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Subject:  Re: Strategy comparison S&P500 vs. IUL [rev 1] Date:  4/4/2013  5:51 PM
Author:  Rayvt Number:  71707 of 88775

How much is that 5% spread out over 20, 30, 40 years?
Quite a lot, actually. Compounding over a period of several decades has a far more major effect than people generally realize. Human brains just aren't equipped to intuitively grasp compounding. Addition, yes. Multiplication, yes. Compounding, no.

The 5% fee is certain. The benefit of raising the cap from 12% to 17% is not.
Although, historically, the S&P hit the 12% cap 35% of the time, and hit the 17% cap only 17% of the time. So you do capture much more of the gains

I wonder, though, if that 17% is contractually guaranteed.

You & CC talk about a 12% cap, but the contracts I've looked at say stuff like this:
"The guaranteed minimum index cap is 3%."
"The company at its sole discretion will make the determination whether to declare an index cap above the guaranteed
minimum index cap of 3%. While the company has no specific formula for determining an index cap above the minimum index cap of
3%, we may consider various factors, including, but not limited to the yields available on the instruments in which we intend to invest the
proceeds from the contract, the costs of hedging our investments to meet our contractual obligations, regulatory and tax requirements,
sales commissions, administrative expenses, general economic trends and competitive factors." (Bolding in original).

That's a whole lot of words saying that the company will set the cap wherever they darned well feel like.
And I think they're trying to tell you that when their investments do bad and when their hedging costs go up, and when their payrolls and office expenses go up -- that they are going to reduce the cap.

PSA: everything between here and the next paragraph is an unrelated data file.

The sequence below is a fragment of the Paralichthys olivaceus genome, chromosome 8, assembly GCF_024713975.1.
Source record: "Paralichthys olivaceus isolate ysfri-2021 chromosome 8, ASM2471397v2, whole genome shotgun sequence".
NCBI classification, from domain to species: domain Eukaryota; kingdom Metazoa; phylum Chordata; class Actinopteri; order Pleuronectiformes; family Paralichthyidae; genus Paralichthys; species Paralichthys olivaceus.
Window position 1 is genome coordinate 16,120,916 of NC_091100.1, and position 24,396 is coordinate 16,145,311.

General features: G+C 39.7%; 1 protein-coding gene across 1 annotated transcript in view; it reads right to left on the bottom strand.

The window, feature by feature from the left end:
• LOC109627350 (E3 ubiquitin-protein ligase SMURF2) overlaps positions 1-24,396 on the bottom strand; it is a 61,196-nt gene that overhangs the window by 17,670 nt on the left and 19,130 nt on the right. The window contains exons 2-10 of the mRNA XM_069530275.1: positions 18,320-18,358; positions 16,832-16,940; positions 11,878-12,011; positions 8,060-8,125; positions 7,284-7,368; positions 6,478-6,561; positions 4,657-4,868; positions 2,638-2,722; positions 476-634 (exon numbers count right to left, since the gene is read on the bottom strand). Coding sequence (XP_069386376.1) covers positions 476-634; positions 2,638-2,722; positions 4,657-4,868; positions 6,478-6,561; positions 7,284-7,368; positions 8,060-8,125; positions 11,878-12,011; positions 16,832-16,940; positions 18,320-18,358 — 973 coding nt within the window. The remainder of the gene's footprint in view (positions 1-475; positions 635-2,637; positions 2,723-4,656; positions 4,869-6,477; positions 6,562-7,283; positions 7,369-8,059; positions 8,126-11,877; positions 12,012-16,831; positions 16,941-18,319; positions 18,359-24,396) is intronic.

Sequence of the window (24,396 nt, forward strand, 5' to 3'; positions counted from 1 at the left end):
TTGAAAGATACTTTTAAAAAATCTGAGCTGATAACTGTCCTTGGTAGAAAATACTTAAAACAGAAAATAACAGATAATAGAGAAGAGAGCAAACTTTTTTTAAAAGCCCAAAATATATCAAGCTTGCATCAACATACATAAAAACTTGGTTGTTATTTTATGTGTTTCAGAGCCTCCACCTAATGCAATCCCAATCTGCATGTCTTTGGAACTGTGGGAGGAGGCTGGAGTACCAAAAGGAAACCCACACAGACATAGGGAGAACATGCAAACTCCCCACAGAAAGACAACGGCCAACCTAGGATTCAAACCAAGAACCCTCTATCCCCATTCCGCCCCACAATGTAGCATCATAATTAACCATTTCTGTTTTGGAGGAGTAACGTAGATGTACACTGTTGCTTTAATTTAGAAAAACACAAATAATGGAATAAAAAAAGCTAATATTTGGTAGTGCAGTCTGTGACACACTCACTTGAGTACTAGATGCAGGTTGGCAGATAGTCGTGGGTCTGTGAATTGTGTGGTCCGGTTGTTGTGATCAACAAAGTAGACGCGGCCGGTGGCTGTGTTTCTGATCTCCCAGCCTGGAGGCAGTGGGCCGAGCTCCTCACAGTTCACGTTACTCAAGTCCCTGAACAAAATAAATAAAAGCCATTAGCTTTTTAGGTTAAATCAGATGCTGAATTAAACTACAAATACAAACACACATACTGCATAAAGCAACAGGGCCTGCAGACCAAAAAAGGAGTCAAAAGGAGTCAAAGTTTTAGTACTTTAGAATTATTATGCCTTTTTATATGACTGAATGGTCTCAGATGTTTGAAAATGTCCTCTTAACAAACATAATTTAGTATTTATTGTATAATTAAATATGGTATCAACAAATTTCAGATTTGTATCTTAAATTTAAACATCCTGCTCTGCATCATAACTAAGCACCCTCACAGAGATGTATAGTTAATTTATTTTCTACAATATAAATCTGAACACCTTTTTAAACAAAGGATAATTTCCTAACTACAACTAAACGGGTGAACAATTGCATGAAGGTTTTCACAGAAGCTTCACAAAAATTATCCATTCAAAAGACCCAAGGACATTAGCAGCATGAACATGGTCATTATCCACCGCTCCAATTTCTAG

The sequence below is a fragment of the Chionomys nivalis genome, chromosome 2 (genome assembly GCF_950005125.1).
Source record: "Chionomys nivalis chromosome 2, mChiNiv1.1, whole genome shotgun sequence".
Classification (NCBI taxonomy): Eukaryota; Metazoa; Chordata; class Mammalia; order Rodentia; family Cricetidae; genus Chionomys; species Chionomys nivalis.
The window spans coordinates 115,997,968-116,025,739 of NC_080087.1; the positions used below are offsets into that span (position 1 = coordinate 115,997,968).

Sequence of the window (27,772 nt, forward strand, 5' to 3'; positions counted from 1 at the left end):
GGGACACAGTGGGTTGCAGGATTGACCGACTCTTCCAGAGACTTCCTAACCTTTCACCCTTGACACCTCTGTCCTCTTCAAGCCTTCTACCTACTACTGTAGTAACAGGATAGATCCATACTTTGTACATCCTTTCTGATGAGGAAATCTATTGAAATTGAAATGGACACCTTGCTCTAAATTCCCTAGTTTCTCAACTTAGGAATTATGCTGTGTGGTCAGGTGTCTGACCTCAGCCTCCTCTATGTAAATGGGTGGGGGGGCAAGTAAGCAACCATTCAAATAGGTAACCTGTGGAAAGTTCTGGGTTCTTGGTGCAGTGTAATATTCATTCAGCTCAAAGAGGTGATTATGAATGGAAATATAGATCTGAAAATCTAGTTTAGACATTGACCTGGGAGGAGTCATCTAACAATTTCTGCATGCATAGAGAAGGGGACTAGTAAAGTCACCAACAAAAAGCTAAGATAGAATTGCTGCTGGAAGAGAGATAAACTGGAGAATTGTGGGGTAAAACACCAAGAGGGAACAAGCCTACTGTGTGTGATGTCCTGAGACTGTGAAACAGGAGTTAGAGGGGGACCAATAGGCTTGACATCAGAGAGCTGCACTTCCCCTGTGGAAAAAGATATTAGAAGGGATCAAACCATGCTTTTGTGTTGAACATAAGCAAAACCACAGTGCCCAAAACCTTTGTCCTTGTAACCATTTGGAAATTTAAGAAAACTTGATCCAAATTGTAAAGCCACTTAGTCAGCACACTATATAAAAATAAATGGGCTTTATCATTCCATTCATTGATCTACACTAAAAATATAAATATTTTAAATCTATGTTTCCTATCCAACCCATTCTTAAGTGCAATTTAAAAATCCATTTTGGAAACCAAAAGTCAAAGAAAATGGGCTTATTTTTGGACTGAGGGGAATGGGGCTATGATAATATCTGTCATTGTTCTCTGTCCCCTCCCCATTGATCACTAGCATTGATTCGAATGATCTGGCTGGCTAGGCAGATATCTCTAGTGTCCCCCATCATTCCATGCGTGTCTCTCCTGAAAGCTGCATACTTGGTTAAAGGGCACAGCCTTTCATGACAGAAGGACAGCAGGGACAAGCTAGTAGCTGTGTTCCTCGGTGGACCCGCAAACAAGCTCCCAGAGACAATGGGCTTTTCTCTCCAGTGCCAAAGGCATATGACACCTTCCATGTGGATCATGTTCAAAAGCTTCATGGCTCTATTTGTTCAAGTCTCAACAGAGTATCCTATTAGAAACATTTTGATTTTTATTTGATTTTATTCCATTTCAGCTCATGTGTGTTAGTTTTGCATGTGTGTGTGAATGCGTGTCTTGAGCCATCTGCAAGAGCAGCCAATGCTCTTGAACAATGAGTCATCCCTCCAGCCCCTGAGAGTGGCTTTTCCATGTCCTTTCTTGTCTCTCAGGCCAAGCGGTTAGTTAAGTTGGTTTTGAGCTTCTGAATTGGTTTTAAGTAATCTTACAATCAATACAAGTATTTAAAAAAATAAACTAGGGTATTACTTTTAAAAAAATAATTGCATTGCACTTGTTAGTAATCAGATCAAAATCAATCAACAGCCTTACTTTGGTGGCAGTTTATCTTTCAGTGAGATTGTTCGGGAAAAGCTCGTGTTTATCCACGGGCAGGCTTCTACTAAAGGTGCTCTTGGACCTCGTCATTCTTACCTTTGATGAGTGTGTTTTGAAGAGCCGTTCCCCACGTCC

What does *that* do to an IUL? You can talk about no drawdowns and guarantees, and no risks all you want, but you completely ignore the risk that the company can lower the cap at its sole discretion.

What effect would that have? I'm glad you asked. ;-)
IUL, 12% cap, $10,000 grows to $145,500

IUL, 6% cap, $10,000 grows to $46,800.
No, I didn't make a typo. Forty six thousand dollars.

But maybe they're not that brutal.
IUL, 10% cap, $10,000 grows to $104,500

Just a little tweak of the cap 2% down, from 12% to 10% cuts your final account value by ONE-THIRD.

And, so far, the spreadsheet didn't include any IUL fees. I still don't have a good handle on what those would realistically be. What with the way that Dave has said it can vary, though, my guess would be "high". I didn't want to do the work in my spreadsheet to allow for fees that varied over time, just a constant percentage.

But....let's go with CC's lower figure, 0.75% (annual).
* IUL, 12% cap, NO fee -- $10,000 grows to $145,500
* IUL, 12% cap, 0.75% fee -- $10,000 grows to $109,000

IUL, 12% cap, 1.00% fee -- $10,000 grows to $99,300

Let's make a fair full-boat comparison.
* IUL, 12% cap, 0.75% fee -- $10,000 grows to $109,000

* S&P500, B&H, 0.09% fee (SPY) -- $10,000 grows to $618,000 (and has a couple of horrendous 50% losses, all the way down to $300,000 before recovering.)

* S&P500, SMA timing, 0.12% fee (SPY with a full-service broker commission) -- $10,000 grows to $410,538 (and has a 20% loss down to $200,000 before recovering, and another 15% loss down to $340,000 before recovering.)

Y'know, I really hope I screwed up bad somewhere in my spreadsheet. Because if these figures are right, IULs are a much worse investment than I thought.
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